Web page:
Lenny

Well-Known Member
We are talking some serious design work here, and I'm especially impressed that these guys might change the way ebike batteries work. They also are looking at a direct offering through Kickstarter, which does allow them to get the funding. If they offer a well designed bike for $1500, or the kit for $750, it might be more along the lines of a bike shop bike, but at a lower margin. The whole CF thing needs to be a way to make real bikes, to push the tech. Lenny (@Crazy Lenny Ebikes) said $1500 is the sweet spot. There's a lot of logic to that, just because you leave room for a better bike and bits of innovation. Ideally the line between CF and dealer could blur, but that would require dealers to lower margins and aim for volume.

You're spot on, George.
Sometimes eBike brand managers come to me and say "Lenny, it's not recommended to sell the bikes below MSRP".
I say, "Lenny has been in retail for over 40 years and are you in the business to maintain the status quo or to get more people on eBikes? I will place an order for 200 eBikes right now and let's get more people on eBikes. Soon you'll have business tripling."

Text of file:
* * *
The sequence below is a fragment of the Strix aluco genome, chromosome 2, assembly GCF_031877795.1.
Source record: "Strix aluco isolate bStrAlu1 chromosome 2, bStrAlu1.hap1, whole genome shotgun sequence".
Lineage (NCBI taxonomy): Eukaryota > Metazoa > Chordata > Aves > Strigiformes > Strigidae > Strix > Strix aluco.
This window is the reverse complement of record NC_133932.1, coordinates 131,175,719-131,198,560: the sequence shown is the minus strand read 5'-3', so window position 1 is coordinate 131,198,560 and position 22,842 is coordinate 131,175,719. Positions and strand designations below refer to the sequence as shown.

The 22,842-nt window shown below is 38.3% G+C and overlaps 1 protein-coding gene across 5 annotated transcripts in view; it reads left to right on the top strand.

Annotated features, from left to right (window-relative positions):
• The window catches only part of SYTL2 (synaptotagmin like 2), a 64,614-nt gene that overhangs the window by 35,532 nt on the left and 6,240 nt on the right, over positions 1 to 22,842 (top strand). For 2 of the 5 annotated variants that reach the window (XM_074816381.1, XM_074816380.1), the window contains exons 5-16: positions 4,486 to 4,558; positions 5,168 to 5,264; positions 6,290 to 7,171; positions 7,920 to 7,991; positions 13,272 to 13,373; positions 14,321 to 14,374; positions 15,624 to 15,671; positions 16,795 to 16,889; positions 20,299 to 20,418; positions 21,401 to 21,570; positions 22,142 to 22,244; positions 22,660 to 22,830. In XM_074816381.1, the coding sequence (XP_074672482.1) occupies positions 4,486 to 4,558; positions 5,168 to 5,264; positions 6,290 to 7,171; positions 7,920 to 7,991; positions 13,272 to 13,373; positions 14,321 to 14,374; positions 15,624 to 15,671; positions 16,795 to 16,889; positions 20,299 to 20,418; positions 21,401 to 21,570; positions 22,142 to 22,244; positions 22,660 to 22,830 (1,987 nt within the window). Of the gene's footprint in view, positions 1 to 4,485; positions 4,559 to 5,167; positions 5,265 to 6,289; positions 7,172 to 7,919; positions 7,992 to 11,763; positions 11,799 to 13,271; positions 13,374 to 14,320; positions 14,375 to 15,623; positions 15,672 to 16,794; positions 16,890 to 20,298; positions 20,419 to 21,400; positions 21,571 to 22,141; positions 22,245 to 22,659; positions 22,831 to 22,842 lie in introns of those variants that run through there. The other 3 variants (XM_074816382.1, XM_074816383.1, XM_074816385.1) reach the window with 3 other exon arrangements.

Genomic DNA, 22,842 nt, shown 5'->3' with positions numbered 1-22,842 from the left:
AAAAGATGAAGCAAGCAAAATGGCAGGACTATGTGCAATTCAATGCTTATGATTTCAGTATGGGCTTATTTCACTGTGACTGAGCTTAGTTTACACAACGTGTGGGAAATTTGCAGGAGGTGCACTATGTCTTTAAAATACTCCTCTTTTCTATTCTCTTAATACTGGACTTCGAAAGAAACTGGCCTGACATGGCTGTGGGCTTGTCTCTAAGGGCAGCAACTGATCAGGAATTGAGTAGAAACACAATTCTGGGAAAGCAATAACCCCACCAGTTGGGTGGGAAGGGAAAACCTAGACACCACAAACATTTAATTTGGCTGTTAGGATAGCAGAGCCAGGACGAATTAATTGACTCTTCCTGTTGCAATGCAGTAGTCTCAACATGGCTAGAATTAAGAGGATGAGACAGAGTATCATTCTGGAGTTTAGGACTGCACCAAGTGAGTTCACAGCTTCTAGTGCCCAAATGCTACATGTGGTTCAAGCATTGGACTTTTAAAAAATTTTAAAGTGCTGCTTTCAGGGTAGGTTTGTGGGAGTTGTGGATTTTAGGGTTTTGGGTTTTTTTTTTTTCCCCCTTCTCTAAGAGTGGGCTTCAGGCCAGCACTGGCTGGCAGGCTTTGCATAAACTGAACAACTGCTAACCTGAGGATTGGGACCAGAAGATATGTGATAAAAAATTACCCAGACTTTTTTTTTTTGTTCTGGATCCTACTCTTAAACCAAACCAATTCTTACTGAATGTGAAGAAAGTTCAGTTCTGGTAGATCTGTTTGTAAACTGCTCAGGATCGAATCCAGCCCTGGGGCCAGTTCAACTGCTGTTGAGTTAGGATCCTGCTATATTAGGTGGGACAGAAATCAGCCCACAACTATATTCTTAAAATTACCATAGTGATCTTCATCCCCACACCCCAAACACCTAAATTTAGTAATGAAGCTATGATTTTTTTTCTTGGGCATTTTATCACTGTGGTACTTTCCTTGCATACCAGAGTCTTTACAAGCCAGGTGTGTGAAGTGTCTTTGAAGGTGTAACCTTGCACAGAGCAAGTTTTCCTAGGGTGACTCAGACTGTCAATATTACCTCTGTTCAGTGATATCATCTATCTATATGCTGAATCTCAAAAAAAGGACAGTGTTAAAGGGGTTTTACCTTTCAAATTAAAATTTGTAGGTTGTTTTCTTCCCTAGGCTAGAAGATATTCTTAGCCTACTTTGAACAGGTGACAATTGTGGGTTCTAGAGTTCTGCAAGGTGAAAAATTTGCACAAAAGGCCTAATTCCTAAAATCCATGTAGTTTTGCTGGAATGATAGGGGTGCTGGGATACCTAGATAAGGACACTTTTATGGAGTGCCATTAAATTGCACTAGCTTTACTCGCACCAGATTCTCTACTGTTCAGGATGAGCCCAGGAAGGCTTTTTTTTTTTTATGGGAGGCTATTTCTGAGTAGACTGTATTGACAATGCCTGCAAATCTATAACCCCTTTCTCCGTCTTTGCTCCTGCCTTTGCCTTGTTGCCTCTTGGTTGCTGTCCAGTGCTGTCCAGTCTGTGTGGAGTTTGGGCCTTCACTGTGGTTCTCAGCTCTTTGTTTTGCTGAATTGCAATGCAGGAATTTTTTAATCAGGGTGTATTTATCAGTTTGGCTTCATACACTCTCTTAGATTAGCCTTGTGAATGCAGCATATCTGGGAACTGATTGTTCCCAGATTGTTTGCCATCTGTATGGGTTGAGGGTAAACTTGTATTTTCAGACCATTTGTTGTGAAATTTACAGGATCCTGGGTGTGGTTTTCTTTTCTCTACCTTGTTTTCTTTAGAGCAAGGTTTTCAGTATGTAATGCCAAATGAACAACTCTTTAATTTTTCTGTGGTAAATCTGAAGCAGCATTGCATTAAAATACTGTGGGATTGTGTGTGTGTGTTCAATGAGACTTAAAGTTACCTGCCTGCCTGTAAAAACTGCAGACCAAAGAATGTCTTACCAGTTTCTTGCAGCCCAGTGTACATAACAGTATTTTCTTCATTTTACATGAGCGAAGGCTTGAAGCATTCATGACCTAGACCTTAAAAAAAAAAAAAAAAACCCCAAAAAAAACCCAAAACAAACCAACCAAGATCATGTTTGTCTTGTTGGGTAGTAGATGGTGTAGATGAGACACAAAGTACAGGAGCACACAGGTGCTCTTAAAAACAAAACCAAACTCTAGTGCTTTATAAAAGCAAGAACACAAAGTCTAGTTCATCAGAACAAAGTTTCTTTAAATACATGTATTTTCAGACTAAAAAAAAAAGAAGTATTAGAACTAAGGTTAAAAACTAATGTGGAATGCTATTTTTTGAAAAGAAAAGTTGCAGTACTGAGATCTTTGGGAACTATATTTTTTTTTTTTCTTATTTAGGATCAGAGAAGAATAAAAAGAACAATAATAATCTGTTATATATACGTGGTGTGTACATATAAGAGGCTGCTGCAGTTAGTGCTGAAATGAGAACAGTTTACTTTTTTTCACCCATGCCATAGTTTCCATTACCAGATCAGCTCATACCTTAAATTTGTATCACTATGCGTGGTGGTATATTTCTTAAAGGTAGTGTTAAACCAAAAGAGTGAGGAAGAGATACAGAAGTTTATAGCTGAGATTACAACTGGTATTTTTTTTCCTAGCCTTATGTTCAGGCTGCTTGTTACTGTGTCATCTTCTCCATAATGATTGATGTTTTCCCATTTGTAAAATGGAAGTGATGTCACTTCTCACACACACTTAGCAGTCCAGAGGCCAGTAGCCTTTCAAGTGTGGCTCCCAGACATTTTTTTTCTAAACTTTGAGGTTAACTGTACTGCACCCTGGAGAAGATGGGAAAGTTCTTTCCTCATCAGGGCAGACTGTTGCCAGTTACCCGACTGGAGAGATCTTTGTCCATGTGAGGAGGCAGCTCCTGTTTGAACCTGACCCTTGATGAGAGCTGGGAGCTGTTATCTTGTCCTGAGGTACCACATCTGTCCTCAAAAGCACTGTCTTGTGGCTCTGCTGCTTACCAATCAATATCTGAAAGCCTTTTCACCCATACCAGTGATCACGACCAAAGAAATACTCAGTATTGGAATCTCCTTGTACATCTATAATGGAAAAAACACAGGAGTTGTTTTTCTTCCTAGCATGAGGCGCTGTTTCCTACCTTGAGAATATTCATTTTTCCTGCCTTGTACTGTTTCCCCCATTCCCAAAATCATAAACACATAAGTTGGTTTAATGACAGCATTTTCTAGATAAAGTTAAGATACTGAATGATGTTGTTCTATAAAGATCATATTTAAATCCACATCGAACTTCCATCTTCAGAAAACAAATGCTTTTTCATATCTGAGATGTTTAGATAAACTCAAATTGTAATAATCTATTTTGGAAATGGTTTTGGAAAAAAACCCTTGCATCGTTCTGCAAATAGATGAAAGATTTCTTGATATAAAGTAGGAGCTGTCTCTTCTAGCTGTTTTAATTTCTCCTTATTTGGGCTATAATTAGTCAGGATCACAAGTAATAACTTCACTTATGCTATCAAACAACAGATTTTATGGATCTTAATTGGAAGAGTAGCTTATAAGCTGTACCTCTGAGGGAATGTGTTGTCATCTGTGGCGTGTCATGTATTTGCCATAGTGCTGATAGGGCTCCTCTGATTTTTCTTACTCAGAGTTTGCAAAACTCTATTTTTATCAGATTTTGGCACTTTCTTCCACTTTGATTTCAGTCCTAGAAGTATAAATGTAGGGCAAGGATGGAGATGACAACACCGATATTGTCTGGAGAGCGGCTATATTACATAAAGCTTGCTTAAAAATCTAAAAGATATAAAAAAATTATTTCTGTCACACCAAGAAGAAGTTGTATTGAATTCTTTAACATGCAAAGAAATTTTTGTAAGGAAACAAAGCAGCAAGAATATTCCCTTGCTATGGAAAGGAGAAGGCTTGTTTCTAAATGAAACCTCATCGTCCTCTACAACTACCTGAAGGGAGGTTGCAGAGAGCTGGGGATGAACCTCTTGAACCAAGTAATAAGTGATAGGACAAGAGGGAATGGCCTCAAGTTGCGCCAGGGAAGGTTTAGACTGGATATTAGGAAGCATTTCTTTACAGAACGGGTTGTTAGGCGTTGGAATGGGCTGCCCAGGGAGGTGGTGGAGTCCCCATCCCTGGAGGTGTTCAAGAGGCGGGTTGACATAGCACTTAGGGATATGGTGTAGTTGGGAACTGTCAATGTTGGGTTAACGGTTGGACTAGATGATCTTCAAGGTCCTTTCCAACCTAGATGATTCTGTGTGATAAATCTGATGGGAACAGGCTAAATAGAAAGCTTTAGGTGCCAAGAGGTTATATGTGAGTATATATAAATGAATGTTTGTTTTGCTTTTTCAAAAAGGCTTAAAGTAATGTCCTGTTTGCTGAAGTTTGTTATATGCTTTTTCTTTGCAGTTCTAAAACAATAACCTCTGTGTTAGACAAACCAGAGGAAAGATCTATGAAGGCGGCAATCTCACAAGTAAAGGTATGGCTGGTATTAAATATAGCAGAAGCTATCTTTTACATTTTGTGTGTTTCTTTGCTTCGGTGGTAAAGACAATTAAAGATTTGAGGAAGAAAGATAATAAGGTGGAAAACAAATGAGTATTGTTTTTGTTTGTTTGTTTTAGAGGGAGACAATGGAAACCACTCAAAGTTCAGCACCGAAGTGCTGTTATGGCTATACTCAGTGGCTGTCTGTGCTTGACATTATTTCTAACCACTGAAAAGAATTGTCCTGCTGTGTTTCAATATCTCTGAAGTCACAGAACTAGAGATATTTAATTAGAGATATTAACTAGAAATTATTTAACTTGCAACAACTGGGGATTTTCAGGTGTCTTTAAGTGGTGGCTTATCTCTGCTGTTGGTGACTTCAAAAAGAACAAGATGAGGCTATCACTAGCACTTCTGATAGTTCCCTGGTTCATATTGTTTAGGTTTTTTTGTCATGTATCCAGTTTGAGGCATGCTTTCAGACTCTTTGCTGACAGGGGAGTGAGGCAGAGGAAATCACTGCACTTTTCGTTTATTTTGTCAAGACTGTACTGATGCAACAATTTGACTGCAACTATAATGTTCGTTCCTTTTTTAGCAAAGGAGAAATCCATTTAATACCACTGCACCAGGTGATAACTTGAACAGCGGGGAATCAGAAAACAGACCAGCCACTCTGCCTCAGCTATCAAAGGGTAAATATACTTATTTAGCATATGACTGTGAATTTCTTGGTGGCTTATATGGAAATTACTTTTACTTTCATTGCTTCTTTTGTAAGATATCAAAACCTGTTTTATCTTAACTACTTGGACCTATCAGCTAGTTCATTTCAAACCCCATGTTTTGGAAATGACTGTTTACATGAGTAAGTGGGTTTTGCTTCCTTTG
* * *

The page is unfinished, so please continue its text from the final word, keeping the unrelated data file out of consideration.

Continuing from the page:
You could have 10 people on eBikes with 40% margin or 100 people on eBikes with lesser margin. Very few managers get that. The US market is weird, the tail is wagging the dog.
 

stevenast

Well-Known Member
An organization with an engineering review board, established manufacturing relationships, marketing and logistical expertise, etc. Then I can bring my idea to them, get expert help refining it and understanding what's really going to happen, agree on a minimum "takers" threshold and a percentage of the profits and then step back and let them run the show.

Shark Tank!